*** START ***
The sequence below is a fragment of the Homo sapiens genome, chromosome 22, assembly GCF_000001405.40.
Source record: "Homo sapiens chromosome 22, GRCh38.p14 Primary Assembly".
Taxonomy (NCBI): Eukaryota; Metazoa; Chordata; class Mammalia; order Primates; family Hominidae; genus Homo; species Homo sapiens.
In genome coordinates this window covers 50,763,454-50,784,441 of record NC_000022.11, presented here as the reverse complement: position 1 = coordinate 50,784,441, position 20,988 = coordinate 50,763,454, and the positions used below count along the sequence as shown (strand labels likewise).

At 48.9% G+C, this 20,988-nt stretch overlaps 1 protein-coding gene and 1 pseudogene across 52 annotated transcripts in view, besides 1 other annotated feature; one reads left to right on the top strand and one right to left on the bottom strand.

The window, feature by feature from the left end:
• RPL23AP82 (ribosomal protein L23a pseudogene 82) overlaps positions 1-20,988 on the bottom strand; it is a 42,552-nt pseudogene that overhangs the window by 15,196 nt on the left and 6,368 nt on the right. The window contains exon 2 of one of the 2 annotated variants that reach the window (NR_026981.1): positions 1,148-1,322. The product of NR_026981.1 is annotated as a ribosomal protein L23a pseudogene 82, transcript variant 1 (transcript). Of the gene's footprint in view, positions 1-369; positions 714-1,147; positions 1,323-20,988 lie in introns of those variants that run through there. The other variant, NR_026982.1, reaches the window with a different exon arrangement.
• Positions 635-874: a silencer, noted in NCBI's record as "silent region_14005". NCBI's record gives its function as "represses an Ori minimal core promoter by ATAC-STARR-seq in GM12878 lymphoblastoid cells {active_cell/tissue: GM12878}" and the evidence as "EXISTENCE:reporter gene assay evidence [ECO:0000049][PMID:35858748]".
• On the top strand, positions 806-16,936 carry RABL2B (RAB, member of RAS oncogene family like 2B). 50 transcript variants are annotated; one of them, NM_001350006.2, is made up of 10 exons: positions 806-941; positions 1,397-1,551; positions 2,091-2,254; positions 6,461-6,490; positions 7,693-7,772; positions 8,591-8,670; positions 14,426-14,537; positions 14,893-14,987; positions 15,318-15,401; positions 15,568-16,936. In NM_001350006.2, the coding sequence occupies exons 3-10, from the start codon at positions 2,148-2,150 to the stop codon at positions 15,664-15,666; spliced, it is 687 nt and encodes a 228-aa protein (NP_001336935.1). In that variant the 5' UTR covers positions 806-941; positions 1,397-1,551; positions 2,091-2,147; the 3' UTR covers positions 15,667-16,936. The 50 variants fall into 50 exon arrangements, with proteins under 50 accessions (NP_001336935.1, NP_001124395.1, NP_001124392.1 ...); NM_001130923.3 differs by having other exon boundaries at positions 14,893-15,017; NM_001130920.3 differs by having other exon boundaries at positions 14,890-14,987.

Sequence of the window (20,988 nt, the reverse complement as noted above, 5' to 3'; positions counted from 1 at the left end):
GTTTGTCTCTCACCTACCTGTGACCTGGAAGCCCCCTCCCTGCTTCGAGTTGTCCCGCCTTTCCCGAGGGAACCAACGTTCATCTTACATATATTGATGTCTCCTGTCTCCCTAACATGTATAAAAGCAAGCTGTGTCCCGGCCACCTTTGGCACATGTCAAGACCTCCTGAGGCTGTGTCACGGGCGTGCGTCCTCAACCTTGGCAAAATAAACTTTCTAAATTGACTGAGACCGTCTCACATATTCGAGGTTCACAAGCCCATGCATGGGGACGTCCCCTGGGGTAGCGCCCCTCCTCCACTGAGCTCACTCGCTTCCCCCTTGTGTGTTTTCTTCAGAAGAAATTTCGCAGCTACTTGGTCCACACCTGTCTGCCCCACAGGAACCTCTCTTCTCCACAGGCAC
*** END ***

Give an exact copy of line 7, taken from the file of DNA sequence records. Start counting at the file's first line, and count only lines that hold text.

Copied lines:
• RPL23AP82 (ribosomal protein L23a pseudogene 82) overlaps positions 1-20,988 on the bottom strand; it is a 42,552-nt pseudogene that overhangs the window by 15,196 nt on the left and 6,368 nt on the right. The window contains exon 2 of one of the 2 annotated variants that reach the window (NR_026981.1): positions 1,148-1,322. The product of NR_026981.1 is annotated as a ribosomal protein L23a pseudogene 82, transcript variant 1 (transcript). Of the gene's footprint in view, positions 1-369; positions 714-1,147; positions 1,323-20,988 lie in introns of those variants that run through there. The other variant, NR_026982.1, reaches the window with a different exon arrangement.